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Survey gives a favorable view of Shirley
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SHIRLEY — Rural character and the affordability of housing were the two top reasons people chose to live in Shirley, according to a majority of the residents and business owners responding to a recent town-wide survey.

Conducted by the Montachusett Regional Planning Commission as part of the town’s 10-year update of its Master Plan, the survey was sent to every residence and business in town in August and was posted on the town website. There were 353 responses.

MRPC’s John Hume presented the Master Plan Survey results to selectmen recently.

Although the survey’s response rate — about 10 percent based on 3,000 households, plus the businesses — was not overwhelming, it wasn’t bad, all things considered. Compare it to Town Meeting, for example. A typical turnout for Annual Town Meeting might be fewer than 300 people, unless there’s a hot button issue on the warrant.

The Master Plan process isn’t the kind of effort that generally draws a crowd, but the state considers it a must-do for every community and the document it produces can provide town planners with a road map for the next decade.

MRPC is providing assistance to the Town of Shirley in its current Master Plan process, including public input as a required element. Although the town contracts with MRPC for most of its work, the survey was done at no cost to the town, paid for with a District Local Technical Assistance Program (DLTA) grant.

Public input also included a workshop-style public forum earlier this year in which people participated in facilitated group discussions about the town’s best features and most pressing challenges and envisioned its future. The outcome of that session helped frame the survey, Hume said.

Survey questions covered topics such as land use, zoning, housing, economic development, open space, recreation, services and facilities and growth.

Most respondents — nearly 96 percent — were residents. Less than 5 percent were business owners, all of whom were residents as well. Most had lived in town for 20 years or more, while very few — 4 percent — were newcomers.

Age groups surveyed ranged from 18 to 74 and above, with more than 45 percent in the mid range, ages 30-44.

Survey highlights:

* On the plus side, in addition to its rural character and reasonably-priced housing, the town’s proximity to highways was another favorable feature cited in the survey, along with commuter rail access, convenience to work and family ties.

* On the minus side, more than half of respondents cited municipal finances as the town’s top challenge, while 47 percent said it was the school system. Next on the list of challenges was the tax rate, (now over $17 per thousand in assessed property value) followed by maintaining community character and the condition of roads and sidewalks.

* Housing: Nearly 35 percent of respondents said Shirley already had enough housing, while 30 percent said the town needs elderly housing. The need for more single-family homes was next on the list at 26 percent, followed by 34 percent who thought the town should add assisted living options for seniors. (There are none in town now, now, but an assisted living facility is on the drawing board as part of a new mixed use development slated for the Shirley area of Devens.)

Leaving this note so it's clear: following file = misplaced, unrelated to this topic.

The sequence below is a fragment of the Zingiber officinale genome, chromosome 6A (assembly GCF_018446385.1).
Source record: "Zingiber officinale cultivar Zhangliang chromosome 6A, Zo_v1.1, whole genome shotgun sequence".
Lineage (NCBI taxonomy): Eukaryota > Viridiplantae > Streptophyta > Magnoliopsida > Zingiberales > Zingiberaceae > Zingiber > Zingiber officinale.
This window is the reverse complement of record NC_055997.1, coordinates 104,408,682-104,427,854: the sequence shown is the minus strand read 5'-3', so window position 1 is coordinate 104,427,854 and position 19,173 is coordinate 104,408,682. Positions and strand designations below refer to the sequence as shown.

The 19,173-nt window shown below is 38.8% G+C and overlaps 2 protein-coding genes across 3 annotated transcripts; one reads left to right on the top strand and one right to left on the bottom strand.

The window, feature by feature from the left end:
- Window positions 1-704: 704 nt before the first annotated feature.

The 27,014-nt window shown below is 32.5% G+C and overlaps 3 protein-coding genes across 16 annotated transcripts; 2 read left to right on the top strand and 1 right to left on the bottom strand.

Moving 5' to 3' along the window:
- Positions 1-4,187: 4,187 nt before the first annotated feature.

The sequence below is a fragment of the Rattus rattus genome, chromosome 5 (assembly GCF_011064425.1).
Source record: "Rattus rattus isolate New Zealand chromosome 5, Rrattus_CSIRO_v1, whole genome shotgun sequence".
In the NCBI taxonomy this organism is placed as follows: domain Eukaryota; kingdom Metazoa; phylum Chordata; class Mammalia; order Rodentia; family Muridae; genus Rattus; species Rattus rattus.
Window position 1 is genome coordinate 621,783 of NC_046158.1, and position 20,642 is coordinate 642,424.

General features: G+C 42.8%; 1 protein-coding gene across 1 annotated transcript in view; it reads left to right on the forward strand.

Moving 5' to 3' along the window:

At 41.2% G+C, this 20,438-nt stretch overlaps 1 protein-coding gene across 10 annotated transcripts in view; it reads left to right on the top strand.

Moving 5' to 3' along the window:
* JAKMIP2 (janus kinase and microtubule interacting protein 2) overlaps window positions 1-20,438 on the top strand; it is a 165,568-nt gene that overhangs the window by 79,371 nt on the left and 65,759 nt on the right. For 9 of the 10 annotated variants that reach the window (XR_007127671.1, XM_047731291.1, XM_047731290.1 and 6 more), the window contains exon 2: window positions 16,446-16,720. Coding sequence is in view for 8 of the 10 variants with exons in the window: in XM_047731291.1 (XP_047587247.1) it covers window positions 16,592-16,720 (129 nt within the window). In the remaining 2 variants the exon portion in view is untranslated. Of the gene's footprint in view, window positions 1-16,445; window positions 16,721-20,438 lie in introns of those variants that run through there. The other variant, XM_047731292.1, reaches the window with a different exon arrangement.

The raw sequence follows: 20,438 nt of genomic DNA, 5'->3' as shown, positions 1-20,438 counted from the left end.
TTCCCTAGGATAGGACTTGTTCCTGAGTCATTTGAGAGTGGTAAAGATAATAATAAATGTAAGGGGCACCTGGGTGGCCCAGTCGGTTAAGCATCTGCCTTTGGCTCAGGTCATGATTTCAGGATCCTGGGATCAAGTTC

* Zoning: Most respondents — 37 percent — were against zoning changes to allow more low or moderate income housing in town, new construction or by converting existing buildings. However, 32 percent of respondents liked the idea and 29 percent were unsure.

* Renewable Energy: A whopping 80.77 percent of respondents favored solar as a renewable energy source, followed by wind and geothermal. A few — 13 percent — wanted none of the above.

* Commercial/Industrial Development: Asked about potential benefits of more commercial or industrial development, most respondents said tax revenue. Next on the list were jobs, shopping and other services, in that order. Disadvantages were traffic, changing the town’s character, environmental damage and loss of open space.

Assuming people want such development, where should it go? Most said Route 2A/Great Road, where a zoning change proposal aimed at that goal was recently defeated at Town Meeting, for the second time. Next best place was Shirley Village, respondents said, followed by Lancaster Road, another target for rezoning that Town Meeting derailed.

* Economic Development Types: Most people favored a grocery store, a pharmacy, restaurants and professional offices. Runners up included R&D and healthcare facilities, coffee shop, light manufacturing, biotech, retail and farming.

* Town Offices: Asked if they were satisfied with access to town services and the Town Offices, most respondents — 75 percent — said they were satisfied. Only a few — 11 percent — were not, while 13 percent were not sure.

The survey also attempted to gauge citizen satisfaction in other areas, including cell phone coverage, Internet service, trash and recycling services and the Water District, which earned high marks, with 64 percent stating they were “very satisfied.”

Hume noted that town water — both the district’s performance and the water quality — got high marks at the public forum, too.

The multi-page document — complete with more telling details, including departmental service ratings — is available at Town Offices and the library.

It will also be posted on the town website, www.shirley-ma.gov.

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